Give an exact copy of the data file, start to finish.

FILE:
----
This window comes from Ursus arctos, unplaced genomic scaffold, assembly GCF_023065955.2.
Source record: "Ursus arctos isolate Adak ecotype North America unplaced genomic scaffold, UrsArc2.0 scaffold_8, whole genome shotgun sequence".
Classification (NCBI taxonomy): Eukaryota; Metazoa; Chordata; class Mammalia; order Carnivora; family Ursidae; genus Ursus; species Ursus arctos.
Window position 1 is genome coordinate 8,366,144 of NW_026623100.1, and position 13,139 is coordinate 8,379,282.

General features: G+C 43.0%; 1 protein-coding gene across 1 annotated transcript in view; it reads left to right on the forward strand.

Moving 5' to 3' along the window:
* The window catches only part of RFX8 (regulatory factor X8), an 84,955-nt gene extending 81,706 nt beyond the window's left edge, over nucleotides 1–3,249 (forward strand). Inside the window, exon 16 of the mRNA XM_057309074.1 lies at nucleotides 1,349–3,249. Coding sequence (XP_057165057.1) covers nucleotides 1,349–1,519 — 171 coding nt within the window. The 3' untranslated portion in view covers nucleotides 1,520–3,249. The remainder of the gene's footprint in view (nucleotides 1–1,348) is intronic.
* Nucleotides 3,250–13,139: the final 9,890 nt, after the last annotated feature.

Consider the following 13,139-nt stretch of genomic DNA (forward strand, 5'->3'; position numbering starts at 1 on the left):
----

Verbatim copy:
This window comes from Ursus arctos, unplaced genomic scaffold, assembly GCF_023065955.2.
Source record: "Ursus arctos isolate Adak ecotype North America unplaced genomic scaffold, UrsArc2.0 scaffold_8, whole genome shotgun sequence".
Classification (NCBI taxonomy): Eukaryota; Metazoa; Chordata; class Mammalia; order Carnivora; family Ursidae; genus Ursus; species Ursus arctos.
Window position 1 is genome coordinate 8,366,144 of NW_026623100.1, and position 13,139 is coordinate 8,379,282.

General features: G+C 43.0%; 1 protein-coding gene across 1 annotated transcript in view; it reads left to right on the forward strand.

Moving 5' to 3' along the window:
* The window catches only part of RFX8 (regulatory factor X8), an 84,955-nt gene extending 81,706 nt beyond the window's left edge, over nucleotides 1–3,249 (forward strand). Inside the window, exon 16 of the mRNA XM_057309074.1 lies at nucleotides 1,349–3,249. Coding sequence (XP_057165057.1) covers nucleotides 1,349–1,519 — 171 coding nt within the window. The 3' untranslated portion in view covers nucleotides 1,520–3,249. The remainder of the gene's footprint in view (nucleotides 1–1,348) is intronic.
* Nucleotides 3,250–13,139: the final 9,890 nt, after the last annotated feature.

Consider the following 13,139-nt stretch of genomic DNA (forward strand, 5'->3'; position numbering starts at 1 on the left):